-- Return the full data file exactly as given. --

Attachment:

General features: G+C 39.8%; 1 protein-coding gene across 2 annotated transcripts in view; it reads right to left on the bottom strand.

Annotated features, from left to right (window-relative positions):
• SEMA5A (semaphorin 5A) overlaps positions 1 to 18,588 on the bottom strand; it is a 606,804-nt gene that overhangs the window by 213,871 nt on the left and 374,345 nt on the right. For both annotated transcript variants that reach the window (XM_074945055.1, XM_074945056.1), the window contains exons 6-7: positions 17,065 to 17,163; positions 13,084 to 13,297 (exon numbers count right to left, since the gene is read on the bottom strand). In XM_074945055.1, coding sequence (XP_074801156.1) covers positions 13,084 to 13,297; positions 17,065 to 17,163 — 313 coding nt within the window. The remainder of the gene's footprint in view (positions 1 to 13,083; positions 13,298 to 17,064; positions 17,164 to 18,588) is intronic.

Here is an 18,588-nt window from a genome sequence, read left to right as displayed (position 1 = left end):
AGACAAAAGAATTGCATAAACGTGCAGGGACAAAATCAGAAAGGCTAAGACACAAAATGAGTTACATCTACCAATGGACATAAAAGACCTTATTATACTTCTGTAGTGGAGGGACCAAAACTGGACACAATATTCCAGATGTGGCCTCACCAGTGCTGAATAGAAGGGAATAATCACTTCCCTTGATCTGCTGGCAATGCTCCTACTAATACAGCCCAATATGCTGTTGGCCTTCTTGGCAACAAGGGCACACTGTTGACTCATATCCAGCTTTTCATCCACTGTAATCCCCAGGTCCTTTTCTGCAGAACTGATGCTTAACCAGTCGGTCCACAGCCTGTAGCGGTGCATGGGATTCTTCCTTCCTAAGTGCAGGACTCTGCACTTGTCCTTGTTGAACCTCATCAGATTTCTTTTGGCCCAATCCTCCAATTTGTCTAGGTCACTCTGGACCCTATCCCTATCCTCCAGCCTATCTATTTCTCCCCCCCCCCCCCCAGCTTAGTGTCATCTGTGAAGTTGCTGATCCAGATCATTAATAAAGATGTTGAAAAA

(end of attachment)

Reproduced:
General features: G+C 39.8%; 1 protein-coding gene across 2 annotated transcripts in view; it reads right to left on the bottom strand.

Annotated features, from left to right (window-relative positions):
• SEMA5A (semaphorin 5A) overlaps positions 1 to 18,588 on the bottom strand; it is a 606,804-nt gene that overhangs the window by 213,871 nt on the left and 374,345 nt on the right. For both annotated transcript variants that reach the window (XM_074945055.1, XM_074945056.1), the window contains exons 6-7: positions 17,065 to 17,163; positions 13,084 to 13,297 (exon numbers count right to left, since the gene is read on the bottom strand). In XM_074945055.1, coding sequence (XP_074801156.1) covers positions 13,084 to 13,297; positions 17,065 to 17,163 — 313 coding nt within the window. The remainder of the gene's footprint in view (positions 1 to 13,083; positions 13,298 to 17,064; positions 17,164 to 18,588) is intronic.

Here is an 18,588-nt window from a genome sequence, read left to right as displayed (position 1 = left end):
AGACAAAAGAATTGCATAAACGTGCAGGGACAAAATCAGAAAGGCTAAGACACAAAATGAGTTACATCTACCAATGGACATAAAAGACCTTATTATACTTCTGTAGTGGAGGGACCAAAACTGGACACAATATTCCAGATGTGGCCTCACCAGTGCTGAATAGAAGGGAATAATCACTTCCCTTGATCTGCTGGCAATGCTCCTACTAATACAGCCCAATATGCTGTTGGCCTTCTTGGCAACAAGGGCACACTGTTGACTCATATCCAGCTTTTCATCCACTGTAATCCCCAGGTCCTTTTCTGCAGAACTGATGCTTAACCAGTCGGTCCACAGCCTGTAGCGGTGCATGGGATTCTTCCTTCCTAAGTGCAGGACTCTGCACTTGTCCTTGTTGAACCTCATCAGATTTCTTTTGGCCCAATCCTCCAATTTGTCTAGGTCACTCTGGACCCTATCCCTATCCTCCAGCCTATCTATTTCTCCCCCCCCCCCCCCAGCTTAGTGTCATCTGTGAAGTTGCTGATCCAGATCATTAATAAAGATGTTGAAAAA